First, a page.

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Ag trade with China grew fast

By Staff | Dec 18, 2015

U.S. Secretary of Agriculture Tom Vilsack visited China in November. His principal goal was to work with officials there to eliminate those obstacles that still exist inhibiting agricultural sales in China by U.S. producers.

Shortly before Vilsack’s trip, the U.S. Department of Agriculture released a fact sheet detailing the extent of American agricultural trade with China and assessing its future. According to the USDA, “agricultural exports to China have risen sharply, propelling China into its position as the fastest-growing and highest-value export destination for U.S. farm and food products.”

Canada was long the top foreign market for U.S. agricultural products. China surpassed our northern labor in that regard in 2011 and has remained in first place since then. During federal fiscal year 2105, the sale of U.S. agricultural and related products in China was an impressive $25.9 billion. The USDA puts that figure at 16 percent of all U.S. agricultural exports.

The potential for additional growth in this important trade sector is enormous. The USDA predicts that the need for agricultural imports in China will increase in the years ahead due to three major economic trends:

  • China’s urban population is growing.
  • The middle class in China is on the increase and will continue to expand.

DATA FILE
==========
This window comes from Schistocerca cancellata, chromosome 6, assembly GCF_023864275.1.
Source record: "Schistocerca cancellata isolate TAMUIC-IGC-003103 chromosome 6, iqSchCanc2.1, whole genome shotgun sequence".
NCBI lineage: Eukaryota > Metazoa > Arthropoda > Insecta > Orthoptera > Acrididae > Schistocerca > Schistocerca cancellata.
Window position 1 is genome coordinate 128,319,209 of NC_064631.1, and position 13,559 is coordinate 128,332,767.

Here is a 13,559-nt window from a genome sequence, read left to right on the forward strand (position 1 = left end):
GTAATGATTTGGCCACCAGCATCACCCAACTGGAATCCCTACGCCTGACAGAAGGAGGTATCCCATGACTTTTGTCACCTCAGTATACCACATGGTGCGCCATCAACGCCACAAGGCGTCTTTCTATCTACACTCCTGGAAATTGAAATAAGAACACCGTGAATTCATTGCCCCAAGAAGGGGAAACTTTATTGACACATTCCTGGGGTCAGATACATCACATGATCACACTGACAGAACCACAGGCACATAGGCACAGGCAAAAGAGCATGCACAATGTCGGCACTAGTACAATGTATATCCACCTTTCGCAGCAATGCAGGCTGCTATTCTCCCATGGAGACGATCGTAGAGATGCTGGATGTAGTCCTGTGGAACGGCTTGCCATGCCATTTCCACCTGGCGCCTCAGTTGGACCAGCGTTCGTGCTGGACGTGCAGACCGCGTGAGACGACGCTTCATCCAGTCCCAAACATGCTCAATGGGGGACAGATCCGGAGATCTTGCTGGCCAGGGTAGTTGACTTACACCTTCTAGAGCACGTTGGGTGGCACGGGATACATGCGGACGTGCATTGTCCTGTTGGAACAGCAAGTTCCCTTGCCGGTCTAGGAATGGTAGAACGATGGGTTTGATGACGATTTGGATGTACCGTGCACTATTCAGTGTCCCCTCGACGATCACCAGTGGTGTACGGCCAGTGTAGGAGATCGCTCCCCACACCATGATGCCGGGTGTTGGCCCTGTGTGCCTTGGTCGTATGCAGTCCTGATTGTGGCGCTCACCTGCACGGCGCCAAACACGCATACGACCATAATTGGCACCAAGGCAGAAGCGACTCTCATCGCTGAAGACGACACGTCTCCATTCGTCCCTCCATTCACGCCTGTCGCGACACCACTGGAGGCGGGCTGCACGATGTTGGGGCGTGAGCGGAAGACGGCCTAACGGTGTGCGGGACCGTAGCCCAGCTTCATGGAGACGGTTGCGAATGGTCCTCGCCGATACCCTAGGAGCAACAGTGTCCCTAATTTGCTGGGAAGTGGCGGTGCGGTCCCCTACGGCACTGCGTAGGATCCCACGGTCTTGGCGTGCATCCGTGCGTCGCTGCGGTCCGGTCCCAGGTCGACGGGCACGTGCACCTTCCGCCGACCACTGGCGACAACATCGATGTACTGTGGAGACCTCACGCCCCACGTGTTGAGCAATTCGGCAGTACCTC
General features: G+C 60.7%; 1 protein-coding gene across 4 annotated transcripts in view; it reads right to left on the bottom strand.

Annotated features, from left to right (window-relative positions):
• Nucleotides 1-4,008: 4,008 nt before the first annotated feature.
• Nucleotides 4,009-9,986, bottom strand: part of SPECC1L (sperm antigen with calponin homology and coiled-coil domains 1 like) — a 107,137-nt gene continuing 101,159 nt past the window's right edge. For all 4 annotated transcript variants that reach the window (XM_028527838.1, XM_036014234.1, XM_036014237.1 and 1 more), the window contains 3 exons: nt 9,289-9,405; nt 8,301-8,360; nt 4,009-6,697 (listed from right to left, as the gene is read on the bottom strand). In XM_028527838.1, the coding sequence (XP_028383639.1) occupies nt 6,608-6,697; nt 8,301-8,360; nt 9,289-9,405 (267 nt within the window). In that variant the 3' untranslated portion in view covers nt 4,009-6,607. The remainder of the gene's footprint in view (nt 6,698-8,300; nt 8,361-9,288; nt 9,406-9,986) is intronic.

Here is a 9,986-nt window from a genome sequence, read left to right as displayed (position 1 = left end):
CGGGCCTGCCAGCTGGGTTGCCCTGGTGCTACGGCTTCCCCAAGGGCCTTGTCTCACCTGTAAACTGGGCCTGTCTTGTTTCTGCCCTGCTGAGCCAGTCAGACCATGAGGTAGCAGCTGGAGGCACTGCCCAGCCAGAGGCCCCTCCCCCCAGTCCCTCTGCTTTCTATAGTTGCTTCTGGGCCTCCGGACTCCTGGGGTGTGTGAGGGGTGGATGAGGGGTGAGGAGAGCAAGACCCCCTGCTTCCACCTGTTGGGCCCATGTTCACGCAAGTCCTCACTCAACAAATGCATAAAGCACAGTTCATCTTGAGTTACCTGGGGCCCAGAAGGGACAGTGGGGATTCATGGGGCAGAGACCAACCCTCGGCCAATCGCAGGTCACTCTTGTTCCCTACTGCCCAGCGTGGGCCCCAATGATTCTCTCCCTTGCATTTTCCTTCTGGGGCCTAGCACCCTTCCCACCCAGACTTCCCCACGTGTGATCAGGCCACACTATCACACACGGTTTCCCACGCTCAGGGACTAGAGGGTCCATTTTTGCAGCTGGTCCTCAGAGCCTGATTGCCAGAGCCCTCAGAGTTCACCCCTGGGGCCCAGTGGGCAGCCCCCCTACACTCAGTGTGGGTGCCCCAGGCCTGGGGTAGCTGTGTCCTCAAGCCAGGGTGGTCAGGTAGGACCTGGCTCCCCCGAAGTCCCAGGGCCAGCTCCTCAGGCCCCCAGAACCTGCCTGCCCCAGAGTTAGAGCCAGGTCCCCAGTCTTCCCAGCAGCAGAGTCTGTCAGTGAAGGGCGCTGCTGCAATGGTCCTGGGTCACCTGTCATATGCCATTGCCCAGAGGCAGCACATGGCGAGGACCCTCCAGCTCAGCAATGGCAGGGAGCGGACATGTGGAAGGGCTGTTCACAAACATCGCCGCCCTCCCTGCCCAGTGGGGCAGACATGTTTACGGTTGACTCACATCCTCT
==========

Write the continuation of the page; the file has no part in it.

• Increased disposable income is allowing many Chinese to diversify their diets.

That leads the USDA to conclude that China will want to import more “coarse grains, soybeans, cotton, beef and pork by 2024.”

If that projection materializes, the potential benefit for the Hawkeye State is obvious.

China is already a major foreign market for the soybeans grown here. The value of American soybean sales to China in fiscal year 2015 was $12.7 billion. China already imports more Iowa soybeans than all other countries combined. As that huge nation increases its demand for imported beef and pork, Iowa is well-positioned to provide the high-quality products those Chinese consumers will want.

Farm News applauds Vilsack’s efforts to ensure that China and the United States continue to strengthen their agricultural ties. Nearly one out of every five people who inhabit this planet lives in China. It is already an important market for Iowa products and will remain so far into the future.

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